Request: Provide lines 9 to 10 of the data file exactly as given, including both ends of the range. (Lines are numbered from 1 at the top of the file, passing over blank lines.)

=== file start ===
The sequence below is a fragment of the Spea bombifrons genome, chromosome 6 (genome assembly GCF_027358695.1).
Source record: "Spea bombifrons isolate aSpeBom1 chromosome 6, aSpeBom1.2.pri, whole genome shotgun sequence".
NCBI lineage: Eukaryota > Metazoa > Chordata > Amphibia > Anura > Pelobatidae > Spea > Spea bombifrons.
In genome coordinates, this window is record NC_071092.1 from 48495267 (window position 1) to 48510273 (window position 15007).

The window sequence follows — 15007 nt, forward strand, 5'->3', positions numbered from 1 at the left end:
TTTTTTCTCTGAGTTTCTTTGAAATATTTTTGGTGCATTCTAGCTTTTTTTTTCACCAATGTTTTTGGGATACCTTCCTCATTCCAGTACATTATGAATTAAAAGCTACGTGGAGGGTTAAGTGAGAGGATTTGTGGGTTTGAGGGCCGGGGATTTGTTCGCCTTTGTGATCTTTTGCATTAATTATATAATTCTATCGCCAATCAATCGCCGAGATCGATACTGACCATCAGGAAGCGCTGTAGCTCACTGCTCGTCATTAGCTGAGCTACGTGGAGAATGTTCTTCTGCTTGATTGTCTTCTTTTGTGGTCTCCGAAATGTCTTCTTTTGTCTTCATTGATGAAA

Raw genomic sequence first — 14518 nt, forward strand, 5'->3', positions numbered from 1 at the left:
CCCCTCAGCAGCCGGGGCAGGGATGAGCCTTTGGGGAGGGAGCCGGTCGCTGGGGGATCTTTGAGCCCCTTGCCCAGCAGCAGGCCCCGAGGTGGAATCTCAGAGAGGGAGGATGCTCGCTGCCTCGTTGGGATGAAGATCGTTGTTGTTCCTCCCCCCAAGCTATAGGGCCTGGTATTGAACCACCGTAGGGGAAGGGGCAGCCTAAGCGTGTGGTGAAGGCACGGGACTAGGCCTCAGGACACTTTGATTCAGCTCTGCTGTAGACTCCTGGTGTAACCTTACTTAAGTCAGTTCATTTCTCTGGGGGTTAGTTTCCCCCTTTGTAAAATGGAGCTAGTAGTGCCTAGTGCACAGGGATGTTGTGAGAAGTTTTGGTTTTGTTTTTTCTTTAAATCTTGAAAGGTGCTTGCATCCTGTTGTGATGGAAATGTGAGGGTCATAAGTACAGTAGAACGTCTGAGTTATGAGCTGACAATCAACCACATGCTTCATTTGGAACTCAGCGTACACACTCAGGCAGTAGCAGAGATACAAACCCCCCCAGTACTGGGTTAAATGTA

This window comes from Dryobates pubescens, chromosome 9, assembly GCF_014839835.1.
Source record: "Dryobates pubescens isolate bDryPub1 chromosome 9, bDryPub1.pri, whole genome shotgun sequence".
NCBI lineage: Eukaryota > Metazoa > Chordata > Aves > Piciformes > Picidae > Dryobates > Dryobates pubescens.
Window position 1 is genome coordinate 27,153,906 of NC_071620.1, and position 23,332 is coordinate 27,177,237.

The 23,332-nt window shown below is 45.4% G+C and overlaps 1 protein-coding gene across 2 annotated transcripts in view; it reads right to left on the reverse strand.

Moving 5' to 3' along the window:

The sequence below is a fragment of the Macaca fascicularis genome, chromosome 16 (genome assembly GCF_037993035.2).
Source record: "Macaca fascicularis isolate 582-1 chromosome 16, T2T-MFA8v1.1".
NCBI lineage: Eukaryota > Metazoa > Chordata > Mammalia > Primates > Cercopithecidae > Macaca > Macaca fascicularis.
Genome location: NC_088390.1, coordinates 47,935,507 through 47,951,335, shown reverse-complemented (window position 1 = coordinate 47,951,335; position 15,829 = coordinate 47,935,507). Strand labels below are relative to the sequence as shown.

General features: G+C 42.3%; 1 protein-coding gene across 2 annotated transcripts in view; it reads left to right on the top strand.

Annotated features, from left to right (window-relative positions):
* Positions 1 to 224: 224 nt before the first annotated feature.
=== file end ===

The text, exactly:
This window comes from Dryobates pubescens, chromosome 9, assembly GCF_014839835.1.
Source record: "Dryobates pubescens isolate bDryPub1 chromosome 9, bDryPub1.pri, whole genome shotgun sequence".